A real-life Terminator (sort of) lives in Japan! As part of Robot Week in Japan, researchers and engineers at Japan’s University of Tsukuba have showcased their new accomplishment, a robotic suit that can be controlled by the brain of the human inside. It was built to assist in the cleanup the damaged at the Fukushima nuclear power plant.
According to JapanDailyPress.com, the researchers are calling the robotic suit HAL (Hybrid Assistive Limb), and it will be their prototype for other “smart” robotic suits in the future. The suit is actually a vest made of tungsten with a robotic exoskeleton. It will come equipped with a network of sensors that will monitor the brain of its user. The researchers claim that this would be a seamless transition so the human inside and the robotic suit can “talk” to each other. The idea would be for Japanese recovery workers to wear the 60 kilogram (132 pound) robotic suit to assist in the nuclear power plant’s cleanup and recovery effort.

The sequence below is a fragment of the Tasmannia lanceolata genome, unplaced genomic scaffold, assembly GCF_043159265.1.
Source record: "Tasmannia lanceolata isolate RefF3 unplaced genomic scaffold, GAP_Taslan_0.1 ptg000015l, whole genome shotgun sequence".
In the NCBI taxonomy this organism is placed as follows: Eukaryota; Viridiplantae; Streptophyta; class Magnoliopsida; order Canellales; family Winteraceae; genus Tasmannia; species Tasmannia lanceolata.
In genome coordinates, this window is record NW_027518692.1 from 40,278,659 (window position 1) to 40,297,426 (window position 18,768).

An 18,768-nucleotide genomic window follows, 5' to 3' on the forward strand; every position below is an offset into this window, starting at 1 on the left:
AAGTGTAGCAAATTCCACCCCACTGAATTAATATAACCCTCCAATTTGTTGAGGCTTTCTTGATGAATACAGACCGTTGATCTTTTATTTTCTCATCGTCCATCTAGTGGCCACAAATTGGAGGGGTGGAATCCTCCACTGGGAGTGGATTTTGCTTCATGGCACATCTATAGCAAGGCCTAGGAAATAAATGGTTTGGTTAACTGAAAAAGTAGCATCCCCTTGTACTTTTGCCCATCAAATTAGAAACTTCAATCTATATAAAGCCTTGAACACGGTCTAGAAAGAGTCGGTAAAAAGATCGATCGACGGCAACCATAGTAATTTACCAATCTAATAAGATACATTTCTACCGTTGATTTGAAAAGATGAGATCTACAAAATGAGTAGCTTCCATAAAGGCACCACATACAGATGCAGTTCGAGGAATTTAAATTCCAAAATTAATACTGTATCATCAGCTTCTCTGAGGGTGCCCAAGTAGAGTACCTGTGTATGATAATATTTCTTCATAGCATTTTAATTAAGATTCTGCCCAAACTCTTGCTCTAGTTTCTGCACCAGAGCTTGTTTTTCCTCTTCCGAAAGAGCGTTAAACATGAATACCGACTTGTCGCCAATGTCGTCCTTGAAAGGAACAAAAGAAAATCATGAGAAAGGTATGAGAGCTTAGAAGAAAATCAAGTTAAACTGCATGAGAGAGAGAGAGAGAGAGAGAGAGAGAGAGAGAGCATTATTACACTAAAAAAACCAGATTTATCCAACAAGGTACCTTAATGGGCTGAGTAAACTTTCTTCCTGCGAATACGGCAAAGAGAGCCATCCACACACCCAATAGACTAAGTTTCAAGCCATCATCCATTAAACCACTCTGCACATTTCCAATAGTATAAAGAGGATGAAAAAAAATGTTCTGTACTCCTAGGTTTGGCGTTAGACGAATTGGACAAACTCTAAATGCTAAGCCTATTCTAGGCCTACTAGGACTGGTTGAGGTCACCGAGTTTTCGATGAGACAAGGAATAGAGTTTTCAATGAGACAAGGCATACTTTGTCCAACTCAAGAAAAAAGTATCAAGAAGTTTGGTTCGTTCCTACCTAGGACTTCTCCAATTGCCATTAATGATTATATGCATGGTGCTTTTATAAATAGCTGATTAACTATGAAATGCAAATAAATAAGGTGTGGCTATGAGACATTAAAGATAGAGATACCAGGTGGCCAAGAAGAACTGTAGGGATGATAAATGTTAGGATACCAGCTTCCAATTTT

The problem with the robotic suits is the real-world concern that these suits can malfunction, or lose power, leaving the human inside helpless. The suits are incredibly heavy, and the prospect of the human inside becoming trapped without a lifeline is a serious problem.
Here’s the kicker, the name of the company that will produce these HAL suits is called (wait for it)… Cyberdyne. First, the name of the robotic suit is HAL, the human-killing supercomputer from Stanley Kubrick’s 2001: A Space Odyssey. And they’re also being made by a company named Cyberdyne, the evil corporation responsible for Skynet, Judgment Day, and the human-killing terminators from James Cameron’s Terminator series? What could possibly go wrong?